The Democratic former secretary of state would start out with already exactly enough electoral votes to win the presidency, 270-191, based on states considered safe, likely and to lean toward either candidate. The ratings, which will be updated at least monthly until Election Day, are based on fundamentals — historical trends and demographics, plus reporting and polling (both public and private).

Copyright 2016 NPR. To see more, visit http://www.npr.org/.

Every week, we say the next race is pivotal, perhaps decisive even. Every week, it's... true, but in different ways.

Championing "stability" and protectionism, Donald Trump managed a sendup of the foreign policies of the last three American presidents, as well as the candidate he is likely to face this fall in a general election — Hillary Clinton.

"With President Obama and Secretary Clinton, we've had ... a reckless, rudderless and aimless foreign policy — one that has blazed a path of destruction in its wake," Trump charged in a sober foreign policy address at a hotel in Washington. He added, "[T]he legacy of the Obama-Clinton interventions will be weakness, confusion and disarray."

Hillary Clinton now has 2,141 delegates (with pledged and superdelegates combined), as of midnight Wednesday.

That means she is 90 percent of the way to the 2,383 delegates she needs to clinch the Democratic nomination.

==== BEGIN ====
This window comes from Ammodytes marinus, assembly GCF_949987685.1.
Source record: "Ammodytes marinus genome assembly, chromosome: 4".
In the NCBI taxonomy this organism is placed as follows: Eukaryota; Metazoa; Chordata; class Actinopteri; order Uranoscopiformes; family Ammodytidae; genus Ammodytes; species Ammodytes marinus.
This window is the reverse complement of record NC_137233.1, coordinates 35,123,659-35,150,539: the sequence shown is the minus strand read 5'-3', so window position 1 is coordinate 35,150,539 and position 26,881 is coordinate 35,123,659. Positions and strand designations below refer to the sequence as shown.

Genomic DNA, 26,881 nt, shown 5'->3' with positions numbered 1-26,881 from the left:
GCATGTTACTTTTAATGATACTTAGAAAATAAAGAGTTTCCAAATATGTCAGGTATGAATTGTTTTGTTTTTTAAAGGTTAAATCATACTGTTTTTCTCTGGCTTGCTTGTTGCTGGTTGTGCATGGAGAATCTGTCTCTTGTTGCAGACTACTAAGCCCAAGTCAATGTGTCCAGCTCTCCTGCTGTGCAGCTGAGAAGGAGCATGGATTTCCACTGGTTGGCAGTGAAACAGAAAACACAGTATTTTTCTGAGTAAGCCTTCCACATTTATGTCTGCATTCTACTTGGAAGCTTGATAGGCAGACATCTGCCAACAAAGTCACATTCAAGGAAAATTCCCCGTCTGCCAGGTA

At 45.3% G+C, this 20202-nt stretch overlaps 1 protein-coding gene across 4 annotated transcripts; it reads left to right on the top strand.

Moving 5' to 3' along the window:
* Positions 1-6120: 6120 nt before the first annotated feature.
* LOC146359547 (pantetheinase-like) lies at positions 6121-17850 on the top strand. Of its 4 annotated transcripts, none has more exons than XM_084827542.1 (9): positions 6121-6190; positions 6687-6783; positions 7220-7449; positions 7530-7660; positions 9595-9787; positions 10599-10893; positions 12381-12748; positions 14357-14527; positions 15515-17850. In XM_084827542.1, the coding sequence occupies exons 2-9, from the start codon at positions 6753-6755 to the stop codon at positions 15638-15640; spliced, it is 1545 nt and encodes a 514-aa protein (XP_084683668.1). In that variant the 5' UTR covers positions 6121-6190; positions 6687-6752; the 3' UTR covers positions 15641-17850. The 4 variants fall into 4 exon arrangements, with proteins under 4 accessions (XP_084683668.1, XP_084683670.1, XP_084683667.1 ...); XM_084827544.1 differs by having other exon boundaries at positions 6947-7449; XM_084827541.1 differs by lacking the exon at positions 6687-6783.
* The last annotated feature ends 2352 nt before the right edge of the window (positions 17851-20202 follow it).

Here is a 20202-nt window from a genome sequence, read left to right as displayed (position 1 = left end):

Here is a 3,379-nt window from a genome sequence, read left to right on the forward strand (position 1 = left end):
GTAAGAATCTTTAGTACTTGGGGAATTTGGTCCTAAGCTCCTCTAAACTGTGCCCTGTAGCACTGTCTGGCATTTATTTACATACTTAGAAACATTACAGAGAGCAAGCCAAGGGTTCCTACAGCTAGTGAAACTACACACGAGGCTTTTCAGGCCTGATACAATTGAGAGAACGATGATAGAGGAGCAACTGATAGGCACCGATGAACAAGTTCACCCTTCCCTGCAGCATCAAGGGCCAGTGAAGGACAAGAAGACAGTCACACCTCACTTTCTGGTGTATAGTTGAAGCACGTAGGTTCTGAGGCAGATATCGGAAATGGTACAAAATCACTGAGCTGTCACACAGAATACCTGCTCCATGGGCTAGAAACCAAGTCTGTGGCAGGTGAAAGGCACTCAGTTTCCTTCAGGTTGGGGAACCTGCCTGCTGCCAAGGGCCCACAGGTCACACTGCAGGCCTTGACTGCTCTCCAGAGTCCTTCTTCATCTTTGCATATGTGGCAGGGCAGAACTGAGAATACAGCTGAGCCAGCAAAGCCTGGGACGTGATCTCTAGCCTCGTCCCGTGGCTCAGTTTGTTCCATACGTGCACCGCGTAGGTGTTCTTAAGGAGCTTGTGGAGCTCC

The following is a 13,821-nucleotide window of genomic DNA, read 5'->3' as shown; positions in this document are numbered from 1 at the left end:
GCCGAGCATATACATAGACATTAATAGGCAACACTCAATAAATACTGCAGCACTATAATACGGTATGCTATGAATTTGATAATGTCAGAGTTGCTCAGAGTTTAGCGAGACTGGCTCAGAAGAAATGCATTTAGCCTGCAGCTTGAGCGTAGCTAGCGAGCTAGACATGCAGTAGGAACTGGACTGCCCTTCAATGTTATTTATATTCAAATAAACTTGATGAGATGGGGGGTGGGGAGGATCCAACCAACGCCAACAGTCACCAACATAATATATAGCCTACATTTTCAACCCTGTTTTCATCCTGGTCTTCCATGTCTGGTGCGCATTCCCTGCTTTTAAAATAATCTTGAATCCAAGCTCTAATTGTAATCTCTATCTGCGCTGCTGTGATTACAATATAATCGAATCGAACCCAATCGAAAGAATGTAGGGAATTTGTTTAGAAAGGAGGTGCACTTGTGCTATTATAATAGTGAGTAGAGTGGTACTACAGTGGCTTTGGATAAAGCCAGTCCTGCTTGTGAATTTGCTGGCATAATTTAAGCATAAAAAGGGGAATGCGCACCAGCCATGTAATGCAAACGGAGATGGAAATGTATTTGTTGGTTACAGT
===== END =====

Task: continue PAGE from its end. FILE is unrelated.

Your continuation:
Taking superdelegates out of the equation, she leads Bernie Sanders by 351 pledged delegates. (Clinton has 1,622 to Sanders' 1,282.) Sanders would need two-thirds of all remaining pledged delegates to overtake Clinton in that count.

The primary elections across five states Tuesday could decide the nominations of both parties.

That's especially true on the Democratic side. (For the Republicans, scroll down.) Bernie Sanders has come a long way, but the Vermont independent is running out of friendly states. Tuesday is no different, as all but one of the contests (Rhode Island) in these Northeast states are closed primaries.

Copyright 2016 NPR. To see more, visit http://www.npr.org/.

The last time there was a contested convention, when the nominee wasn't known going into the convention, was 40 years ago.

Back then, incumbent President Gerald Ford led Ronald Reagan, but he didn't quite have a majority. That changed before the first ballot at the convention. How? Rides on Air Force One, state dinners, and ... persuasion.

Copyright 2016 NPR. To see more, visit http://www.npr.org/.